HOLLYWOOD —On Sunday night, “The Pacific” took a tragic turn, but viewers are on board for the long haul. Fans of the HBO series feel as if we are being transported back in time to WWII. In this pivotal episode, many things changed, but the theme of the soldiers’ awareness of their evil Japanese enemy is very palpable. The Marines, including the newly christened ”˜Sledgehammer,’ continue the battle of Peleliu against an enemy determined to fight to the last man. The actors portray brave young men, many in their teens who went to war in the 1940s knowing that most of them would never return home. Also knowing that if captured, they would be at the hands of people who were so brainwashed and trained to kill relentlessly.
Devastated by the loss of a revered leader, and witnessing unimaginable barbarity on both sides, ”˜Sledge’ veered to the very edge of moral collapse. Seeing the actor who plays ”˜Sledge’ was hard to watch. However, a general once said almost one century earlier, that, war is hell.” How these actors got into the dirt, into foxholes, into the characters they portray is beyond me. The grueling performances are demanded because of the intensely realistic writing by Bruce C. McKenna.
By the end of the night, their objective finally secured, the Marines returned to Pavuvu fundamentally changed by their experience on Peleliu. You could see that they were young men who knew they were walking into a brutal battle at the beginning of the episode. Yet by the end of the hour, they looked visibly aged by the horrific events they endured. The episode was directed by Tim Van Patten, who deserves an Emmy for his work in making this television miniseries to realistic, it gives me a whole new respect for the men who fought in the Pacific theatre during WWII. I knew before that it was tough and hard, but not until last Sunday night did I respect the magnitude of how these events must have changed every man who returned home, forever.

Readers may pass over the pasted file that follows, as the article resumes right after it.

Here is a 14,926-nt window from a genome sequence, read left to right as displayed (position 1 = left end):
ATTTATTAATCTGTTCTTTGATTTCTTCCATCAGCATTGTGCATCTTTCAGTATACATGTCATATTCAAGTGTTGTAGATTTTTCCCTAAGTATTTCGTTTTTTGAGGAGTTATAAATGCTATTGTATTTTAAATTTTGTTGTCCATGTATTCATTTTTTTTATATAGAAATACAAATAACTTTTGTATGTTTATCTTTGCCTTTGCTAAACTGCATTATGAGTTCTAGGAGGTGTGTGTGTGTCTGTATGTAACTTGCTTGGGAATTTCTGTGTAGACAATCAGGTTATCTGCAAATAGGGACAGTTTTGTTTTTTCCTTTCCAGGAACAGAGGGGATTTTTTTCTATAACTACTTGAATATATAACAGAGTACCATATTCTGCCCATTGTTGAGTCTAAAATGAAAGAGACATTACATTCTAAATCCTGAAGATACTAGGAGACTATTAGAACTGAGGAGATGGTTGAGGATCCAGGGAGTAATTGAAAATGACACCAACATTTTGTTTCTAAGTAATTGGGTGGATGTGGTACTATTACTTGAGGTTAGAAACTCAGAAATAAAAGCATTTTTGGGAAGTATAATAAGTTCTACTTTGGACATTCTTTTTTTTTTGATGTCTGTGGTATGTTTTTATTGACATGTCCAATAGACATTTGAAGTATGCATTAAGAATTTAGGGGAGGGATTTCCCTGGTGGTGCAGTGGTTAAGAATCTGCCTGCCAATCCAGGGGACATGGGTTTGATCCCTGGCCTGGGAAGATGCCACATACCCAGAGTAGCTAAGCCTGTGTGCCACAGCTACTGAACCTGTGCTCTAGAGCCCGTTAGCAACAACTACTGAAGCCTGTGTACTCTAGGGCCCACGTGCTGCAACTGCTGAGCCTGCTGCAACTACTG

“The Pacific” is an HBO Miniseries presentation of a Playtone and DreamWorks Production; executive producers, Tom Hanks, Steven Spielberg, Gary Goetzman; co-executive producers, Tony To, Eugene Kelly, Graham Yost, Bruce C. McKenna; producers, Cherylanne Martin, Todd London, Steven Shareshian; co-producers, Robert Schenkkan, George Pelecanos, Michelle Ashford; supervising producer, Tim Van Patten; directors of photography, Remi Adefarasin, BSC and Stephen Windon, ACS; production designer, Anthony Pratt; music by Hans Zimmer, Geoff Zanelli and Blake Neely; music supervisors, Evyen J Klean, Deva Anderson; casting, Meg Liberman, CSA, Cami Patton, CSA, Christine King; editors, Alan Cody, A.C.E., Edward A. Warschilka, Marta Evry, A.C.E.; visual effects supervisor, John E. Sullivan; special effects supervisor, Joss Williams; costume designer, Penny Rose; historical consultant, Hugh Ambrose; senior military advisor, Capt. Dale A. Dye, USMC (Ret.). HBO Miniseries president Kary Antholis is the executive in charge of the production.
Photograph Courtesy: David James/HBO